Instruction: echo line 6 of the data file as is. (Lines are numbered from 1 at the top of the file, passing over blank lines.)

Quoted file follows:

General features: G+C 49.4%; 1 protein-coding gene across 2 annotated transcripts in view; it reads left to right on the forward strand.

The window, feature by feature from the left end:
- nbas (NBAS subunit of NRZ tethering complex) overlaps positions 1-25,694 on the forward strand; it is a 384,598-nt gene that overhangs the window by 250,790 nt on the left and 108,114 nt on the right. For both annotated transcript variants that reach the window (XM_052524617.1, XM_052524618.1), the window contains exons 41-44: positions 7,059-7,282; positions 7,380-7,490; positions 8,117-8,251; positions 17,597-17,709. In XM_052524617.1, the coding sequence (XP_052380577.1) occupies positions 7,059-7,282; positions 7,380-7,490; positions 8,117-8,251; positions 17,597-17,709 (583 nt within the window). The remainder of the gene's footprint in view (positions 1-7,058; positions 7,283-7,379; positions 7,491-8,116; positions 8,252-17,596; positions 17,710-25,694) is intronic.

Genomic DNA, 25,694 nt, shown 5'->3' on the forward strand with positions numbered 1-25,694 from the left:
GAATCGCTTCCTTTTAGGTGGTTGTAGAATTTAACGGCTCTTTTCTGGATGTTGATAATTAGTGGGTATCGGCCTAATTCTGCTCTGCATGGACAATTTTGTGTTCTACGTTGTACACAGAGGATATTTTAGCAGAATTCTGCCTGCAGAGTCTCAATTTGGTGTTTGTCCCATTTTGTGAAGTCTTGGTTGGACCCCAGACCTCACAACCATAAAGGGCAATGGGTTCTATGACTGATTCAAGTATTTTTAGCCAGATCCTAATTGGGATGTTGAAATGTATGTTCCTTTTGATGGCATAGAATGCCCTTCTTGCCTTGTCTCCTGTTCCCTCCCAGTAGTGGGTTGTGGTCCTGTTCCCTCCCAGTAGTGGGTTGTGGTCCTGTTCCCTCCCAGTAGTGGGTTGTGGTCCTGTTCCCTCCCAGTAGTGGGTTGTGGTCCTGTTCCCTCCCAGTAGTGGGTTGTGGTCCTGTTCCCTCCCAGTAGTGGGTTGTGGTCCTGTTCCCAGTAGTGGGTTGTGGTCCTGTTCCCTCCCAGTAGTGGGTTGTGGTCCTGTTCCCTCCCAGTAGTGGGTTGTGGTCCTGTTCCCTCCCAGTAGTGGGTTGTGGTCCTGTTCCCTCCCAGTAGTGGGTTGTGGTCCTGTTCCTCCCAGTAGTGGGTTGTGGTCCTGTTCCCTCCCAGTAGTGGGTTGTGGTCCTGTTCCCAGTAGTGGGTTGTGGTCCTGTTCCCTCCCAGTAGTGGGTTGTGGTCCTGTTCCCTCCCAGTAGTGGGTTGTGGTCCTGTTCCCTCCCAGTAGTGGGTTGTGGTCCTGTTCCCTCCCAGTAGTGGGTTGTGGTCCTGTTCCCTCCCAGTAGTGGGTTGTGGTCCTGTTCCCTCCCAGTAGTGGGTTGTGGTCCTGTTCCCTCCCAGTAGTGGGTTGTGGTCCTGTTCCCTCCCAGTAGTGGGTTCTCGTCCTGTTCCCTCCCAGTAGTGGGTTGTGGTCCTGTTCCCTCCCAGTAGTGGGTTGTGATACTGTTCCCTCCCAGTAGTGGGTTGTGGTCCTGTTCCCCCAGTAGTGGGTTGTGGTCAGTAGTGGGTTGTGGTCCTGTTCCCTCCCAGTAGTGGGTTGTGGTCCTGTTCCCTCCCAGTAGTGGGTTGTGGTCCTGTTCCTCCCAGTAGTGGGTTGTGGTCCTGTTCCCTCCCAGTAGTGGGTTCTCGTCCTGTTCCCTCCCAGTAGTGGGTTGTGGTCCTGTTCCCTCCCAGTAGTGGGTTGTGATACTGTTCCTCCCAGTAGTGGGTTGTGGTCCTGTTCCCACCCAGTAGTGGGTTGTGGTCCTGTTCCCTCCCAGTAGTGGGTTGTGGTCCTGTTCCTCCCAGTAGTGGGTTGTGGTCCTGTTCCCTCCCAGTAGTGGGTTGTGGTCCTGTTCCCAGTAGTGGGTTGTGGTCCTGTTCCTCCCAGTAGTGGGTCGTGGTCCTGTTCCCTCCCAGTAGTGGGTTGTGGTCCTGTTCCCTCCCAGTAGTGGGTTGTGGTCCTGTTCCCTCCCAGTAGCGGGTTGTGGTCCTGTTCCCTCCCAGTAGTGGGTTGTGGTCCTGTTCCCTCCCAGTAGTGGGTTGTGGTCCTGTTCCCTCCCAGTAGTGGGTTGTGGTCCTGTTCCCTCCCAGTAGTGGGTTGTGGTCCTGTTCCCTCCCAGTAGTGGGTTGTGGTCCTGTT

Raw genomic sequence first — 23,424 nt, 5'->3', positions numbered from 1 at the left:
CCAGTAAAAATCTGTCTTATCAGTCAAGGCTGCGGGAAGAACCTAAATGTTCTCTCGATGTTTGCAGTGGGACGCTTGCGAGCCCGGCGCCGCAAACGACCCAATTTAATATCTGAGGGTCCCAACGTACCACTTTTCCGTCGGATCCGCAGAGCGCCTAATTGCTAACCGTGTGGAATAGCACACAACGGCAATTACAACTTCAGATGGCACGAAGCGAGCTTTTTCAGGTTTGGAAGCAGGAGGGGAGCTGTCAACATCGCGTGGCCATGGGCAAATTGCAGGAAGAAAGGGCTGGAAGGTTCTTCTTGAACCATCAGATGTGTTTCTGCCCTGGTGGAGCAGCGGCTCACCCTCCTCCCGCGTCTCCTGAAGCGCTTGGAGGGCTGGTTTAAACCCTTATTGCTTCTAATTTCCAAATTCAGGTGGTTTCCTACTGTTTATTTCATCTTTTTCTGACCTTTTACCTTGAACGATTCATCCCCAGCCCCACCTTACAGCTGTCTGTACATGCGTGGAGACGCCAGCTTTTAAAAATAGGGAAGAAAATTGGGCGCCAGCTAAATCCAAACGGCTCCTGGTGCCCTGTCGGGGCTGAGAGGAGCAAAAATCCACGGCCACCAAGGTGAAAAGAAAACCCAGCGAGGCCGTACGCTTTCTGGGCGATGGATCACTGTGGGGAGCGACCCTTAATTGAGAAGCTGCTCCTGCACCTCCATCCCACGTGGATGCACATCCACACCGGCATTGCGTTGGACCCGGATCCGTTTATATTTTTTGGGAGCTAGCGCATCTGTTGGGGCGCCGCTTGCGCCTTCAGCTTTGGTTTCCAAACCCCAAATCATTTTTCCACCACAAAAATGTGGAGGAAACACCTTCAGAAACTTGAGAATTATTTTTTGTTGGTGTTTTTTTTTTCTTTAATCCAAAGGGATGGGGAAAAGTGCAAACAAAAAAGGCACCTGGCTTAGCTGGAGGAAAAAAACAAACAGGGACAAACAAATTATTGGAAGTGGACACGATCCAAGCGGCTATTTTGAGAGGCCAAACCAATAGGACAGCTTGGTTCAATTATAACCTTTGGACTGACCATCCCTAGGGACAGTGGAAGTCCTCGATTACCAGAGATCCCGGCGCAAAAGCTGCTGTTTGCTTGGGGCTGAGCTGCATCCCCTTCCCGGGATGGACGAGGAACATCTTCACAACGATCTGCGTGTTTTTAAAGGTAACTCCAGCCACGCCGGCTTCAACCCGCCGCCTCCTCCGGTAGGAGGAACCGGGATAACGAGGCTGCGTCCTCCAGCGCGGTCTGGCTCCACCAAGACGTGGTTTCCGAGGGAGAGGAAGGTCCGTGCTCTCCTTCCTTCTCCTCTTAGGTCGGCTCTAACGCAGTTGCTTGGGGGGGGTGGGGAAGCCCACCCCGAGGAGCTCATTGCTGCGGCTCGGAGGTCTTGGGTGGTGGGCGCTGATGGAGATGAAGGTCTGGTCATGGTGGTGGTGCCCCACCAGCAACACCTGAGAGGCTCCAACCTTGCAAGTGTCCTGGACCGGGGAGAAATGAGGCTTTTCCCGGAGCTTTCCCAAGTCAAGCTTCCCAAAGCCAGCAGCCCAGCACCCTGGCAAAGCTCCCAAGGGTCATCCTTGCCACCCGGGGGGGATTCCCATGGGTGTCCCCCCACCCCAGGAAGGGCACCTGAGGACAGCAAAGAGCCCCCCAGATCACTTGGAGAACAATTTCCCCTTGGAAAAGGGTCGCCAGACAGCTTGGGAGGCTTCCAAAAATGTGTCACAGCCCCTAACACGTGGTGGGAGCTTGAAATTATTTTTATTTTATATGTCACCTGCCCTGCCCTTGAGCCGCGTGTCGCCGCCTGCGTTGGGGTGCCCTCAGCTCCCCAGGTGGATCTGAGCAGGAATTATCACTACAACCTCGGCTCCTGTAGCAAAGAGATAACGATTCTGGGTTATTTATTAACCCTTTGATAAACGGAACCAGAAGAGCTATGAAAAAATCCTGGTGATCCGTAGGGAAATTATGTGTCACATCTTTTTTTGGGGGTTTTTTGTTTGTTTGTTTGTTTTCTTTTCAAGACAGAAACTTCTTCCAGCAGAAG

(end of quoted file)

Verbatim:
Raw genomic sequence first — 23,424 nt, 5'->3', positions numbered from 1 at the left: